Welker’s Wikinomics – the Universe

AP/IB Exam Prep – Smartboard Study Guides

Exciting things are happening here at Welker’s Wikinomics. In February the blog and wiki had their first birthday; it was one year ago that I launched the wiki as a tool for extending the AP Economics program beyond the classroom and into the world of Web 2.0. What started as a small experiment in learning the wiki way has expanded into an online learning environment encompassing multiple Web 2.0 technologies.

Between the wiki and the blog Welker’s Wikinomics has welcomed over 70,000 visitors since June of 2007! Besides SAS students, the wiki and blog are visited by readers interested in economics from every continent!

Since September, two new exciting features have been added to the online learning environment here. First, the SAS Economists Blog, written by AP Econ students, which has seen dozens of posts, had thousands of readers, and enjoyed comments and feedback from people around the world.

Most recently, Welker’s Wikinomics Universe was launched using the Netvibes platform. This website, linked from the home page and in the menu bar above, is a resource for anyone who wants to read economics news and blogs, listen to econ podcasts, follow the progress of our student wiki and blogs, or find links to valuable resources for teaching economics. The page integrates RSS feeds to keep readers posted on the latest news stories, blog posts, and podcasts from leading media sources and economics bloggers. The site serves as an excellent research tool for students needing articles for their classes, or those simply interested in understanding how economics relates to the real world.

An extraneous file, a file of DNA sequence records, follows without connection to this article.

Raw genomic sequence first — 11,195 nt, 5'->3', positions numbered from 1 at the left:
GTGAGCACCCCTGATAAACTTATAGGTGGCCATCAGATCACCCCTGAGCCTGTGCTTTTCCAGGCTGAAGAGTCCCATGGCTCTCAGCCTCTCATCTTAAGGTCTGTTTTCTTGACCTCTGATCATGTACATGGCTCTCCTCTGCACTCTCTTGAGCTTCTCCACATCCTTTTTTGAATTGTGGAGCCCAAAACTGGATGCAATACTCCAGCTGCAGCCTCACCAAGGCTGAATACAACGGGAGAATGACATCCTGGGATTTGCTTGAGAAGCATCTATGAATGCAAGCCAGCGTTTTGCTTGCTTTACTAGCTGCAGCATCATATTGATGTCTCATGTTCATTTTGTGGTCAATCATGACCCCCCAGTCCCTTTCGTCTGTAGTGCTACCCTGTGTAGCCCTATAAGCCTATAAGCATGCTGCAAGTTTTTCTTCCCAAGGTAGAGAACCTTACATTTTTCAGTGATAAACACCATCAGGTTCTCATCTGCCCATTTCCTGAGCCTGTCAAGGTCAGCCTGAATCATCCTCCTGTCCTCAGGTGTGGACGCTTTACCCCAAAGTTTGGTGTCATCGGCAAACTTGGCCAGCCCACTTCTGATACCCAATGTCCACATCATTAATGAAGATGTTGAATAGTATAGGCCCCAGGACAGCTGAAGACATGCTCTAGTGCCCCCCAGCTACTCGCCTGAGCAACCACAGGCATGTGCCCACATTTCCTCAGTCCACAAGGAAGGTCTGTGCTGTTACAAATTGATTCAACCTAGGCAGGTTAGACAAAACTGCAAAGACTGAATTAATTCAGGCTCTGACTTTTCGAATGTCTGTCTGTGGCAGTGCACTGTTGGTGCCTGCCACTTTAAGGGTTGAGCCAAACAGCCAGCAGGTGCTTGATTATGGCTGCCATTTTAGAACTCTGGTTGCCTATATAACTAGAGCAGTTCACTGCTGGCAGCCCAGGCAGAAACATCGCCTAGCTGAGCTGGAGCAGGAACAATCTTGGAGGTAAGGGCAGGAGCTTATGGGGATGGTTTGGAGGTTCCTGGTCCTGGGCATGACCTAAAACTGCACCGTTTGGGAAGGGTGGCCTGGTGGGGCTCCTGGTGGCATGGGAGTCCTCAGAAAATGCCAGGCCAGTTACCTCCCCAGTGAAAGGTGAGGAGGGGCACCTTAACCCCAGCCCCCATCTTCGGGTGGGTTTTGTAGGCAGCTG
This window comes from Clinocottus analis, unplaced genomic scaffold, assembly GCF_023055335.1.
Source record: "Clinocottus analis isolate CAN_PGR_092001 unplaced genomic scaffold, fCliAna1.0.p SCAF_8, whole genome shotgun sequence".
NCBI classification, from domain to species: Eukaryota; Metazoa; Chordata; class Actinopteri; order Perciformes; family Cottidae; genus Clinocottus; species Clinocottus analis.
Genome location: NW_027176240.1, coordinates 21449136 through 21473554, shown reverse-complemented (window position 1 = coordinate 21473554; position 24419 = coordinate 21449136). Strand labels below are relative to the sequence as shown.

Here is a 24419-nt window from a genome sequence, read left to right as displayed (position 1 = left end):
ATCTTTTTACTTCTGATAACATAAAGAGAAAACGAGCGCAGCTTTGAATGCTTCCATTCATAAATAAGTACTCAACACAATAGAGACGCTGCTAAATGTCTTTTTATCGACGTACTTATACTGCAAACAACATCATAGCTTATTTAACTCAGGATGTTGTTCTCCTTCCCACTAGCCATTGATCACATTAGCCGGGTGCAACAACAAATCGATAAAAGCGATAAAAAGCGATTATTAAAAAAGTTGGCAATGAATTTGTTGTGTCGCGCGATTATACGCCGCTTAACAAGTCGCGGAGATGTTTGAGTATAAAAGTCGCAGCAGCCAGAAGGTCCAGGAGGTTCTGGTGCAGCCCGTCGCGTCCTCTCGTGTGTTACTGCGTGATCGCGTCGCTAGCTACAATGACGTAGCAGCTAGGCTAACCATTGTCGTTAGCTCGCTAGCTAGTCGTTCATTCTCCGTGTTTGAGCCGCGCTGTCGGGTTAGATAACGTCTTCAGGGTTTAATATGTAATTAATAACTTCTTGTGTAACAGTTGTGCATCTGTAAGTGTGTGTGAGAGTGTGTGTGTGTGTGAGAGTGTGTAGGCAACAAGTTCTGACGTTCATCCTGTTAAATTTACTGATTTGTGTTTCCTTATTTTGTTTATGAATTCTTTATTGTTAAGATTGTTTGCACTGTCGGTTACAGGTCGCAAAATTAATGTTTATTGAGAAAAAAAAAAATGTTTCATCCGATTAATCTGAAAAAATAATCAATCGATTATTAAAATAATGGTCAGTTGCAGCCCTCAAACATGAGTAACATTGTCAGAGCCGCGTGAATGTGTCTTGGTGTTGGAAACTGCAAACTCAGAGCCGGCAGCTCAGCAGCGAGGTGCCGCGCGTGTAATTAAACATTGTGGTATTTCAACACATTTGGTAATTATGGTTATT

Finally, another technology I’ve been lucky to use here at SAS over the last year is the digital Smartboard, which has enabled me to save every lesson and lecture from each unit of the AP syllabus all year. Lately I’ve been refining these pages, and have created .pdf files for each unit from the AP syllabus, assembled them as a study guide, and uploaded them to make them available for all AP Econ students to use as review for the upcoming exams (2 months away!). These documents can be found in the “AP/IB Exam Prep” page, linked from the menu bar above. They are not intended as a stand-alone study guide, rather are meant to accompany the class wiki, which contains far more comprehensive information on the details of the AP Econ course.

I sincerely hope that the resources here in Welker’s Wikinomics World have proven useful for Econ students and teachers. I sense that students here at SAS seem to benefit from these tools, although I suppose we’ll know for sure when their exam results come back at the end of the summer! Good luck, students, in these final few weeks before your AP exams!

6 responses so far

Mar 10 2008

Advice to Republican presidential nominee on taxes – “raise ’em!”

What McCain Could Do About Taxes – New York Times


[youtube EaR1CnfyrEo]

John McCain admits that economics is not his strongest suit. He recently claimed that he  wished “interest rates were zero.” Perhaps the fallacy of this policy position is over his head, but I think there are at least 74 AP Econ students here in Shanghai who could explain to Mr. McCain the inflationary impact zero percent interest rates would have.

Regardless, the article above is not about interest rates (thankfully, interest rate and monetary policy decisions will never be his to make even if he does end up in the White House, granted Fed independence remains intact!), rather, tax policy, which would be within McCain’s powers as the designer of the US federal budget. Ben Stein, economist, actor, and humorist, writes a letter to Mr McCain offering his advice on tax policy. Continue Reading »

17 responses so far